(Chicago, Illinois - September 29, 2006) On Wednesday, September 27, advocates of reparations for slavery appeared in Chicago to argue their case before a three-judge panel under jurisdiction of the U.S. Seventh Circuit Court of Appeals. They sought a new ruling following rejection of their case last year by U.S. District Judge Charles Norgle.
Heartland Institute President Joseph Bast and Lee Walker, who is president of The New Coalition for Economic and Social Change and a member of the Illinois Transatlantic Slave Trade Commission, are available to talk to reporters about reparations. Both have written and debated the issue for several years.
According to Bast, who is white, "the case against reparations is easy to recite, but most of it misses the real moral basis of the debate and ignores the true feelings and objectives of many supporters of reparations." The debate over reparations," he notes, "can be positive and healthy, provided its partisans don't fall into the usual traps of accusing their opponents of being racist or just plain evil."
Finally, Bast notes, "a middle ground--a national apology for slavery, but not reparations--could potentially generate a lot of public support." Full-length essays on the subject by Bast, published in July 2004, can be found here
Lee Walker, who is black, remains "undecided" when it comes to reparations. "Some of the proponents for reparations use the issue just prior to national elections to increase black turn-out for Democratic candidates, even though there is little or no chance of reparations ever becoming public policy," says Walker, who grew up in Alabama and marched in the Montgomery Bus Boycott. "At the same time," Walker says, "reconstruction in the South was a total disaster for blacks in terms of unpaid labor that has never been acknowledged by whites. So reparations should not be dismissed out of hand."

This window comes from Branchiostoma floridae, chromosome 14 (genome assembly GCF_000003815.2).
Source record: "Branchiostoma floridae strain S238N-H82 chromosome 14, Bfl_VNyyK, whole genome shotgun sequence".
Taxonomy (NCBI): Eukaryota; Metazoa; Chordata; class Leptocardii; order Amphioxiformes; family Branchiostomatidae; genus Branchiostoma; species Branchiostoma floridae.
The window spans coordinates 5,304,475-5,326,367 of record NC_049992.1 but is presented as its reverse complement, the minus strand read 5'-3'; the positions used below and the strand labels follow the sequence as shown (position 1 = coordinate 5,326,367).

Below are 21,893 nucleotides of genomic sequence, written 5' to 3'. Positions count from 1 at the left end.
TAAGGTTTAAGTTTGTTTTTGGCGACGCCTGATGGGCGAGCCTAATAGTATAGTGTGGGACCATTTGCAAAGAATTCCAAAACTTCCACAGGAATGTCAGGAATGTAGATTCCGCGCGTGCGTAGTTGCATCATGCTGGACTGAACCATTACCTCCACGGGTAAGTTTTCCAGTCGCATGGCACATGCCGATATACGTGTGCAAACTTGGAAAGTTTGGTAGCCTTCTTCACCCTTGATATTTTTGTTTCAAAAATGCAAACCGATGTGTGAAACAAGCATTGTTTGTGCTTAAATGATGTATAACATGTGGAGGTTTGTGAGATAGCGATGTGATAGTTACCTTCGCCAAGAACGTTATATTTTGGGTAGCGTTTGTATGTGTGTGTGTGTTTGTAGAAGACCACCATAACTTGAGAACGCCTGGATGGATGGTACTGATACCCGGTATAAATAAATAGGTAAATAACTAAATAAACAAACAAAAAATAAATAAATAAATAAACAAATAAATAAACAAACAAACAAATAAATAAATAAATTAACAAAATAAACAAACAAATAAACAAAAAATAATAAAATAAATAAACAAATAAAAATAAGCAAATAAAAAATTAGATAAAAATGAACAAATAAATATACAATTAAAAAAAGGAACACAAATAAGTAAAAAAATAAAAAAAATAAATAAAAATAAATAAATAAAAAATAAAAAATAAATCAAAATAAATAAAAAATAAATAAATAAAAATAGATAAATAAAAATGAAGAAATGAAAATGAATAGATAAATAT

Walker says he prefers to debate over reparations rather than continuing the old argument over affirmative action, which today is no longer a racial remedy as it was designed to be. A collection of essays written by Walker on a wide range of topics can be found here:
For more information about The Heartland Institute or The New Coalition, or to interview Bast or Walker, contact Mike Van Winkle at 312/377-4000 or via email at firstname.lastname@example.org.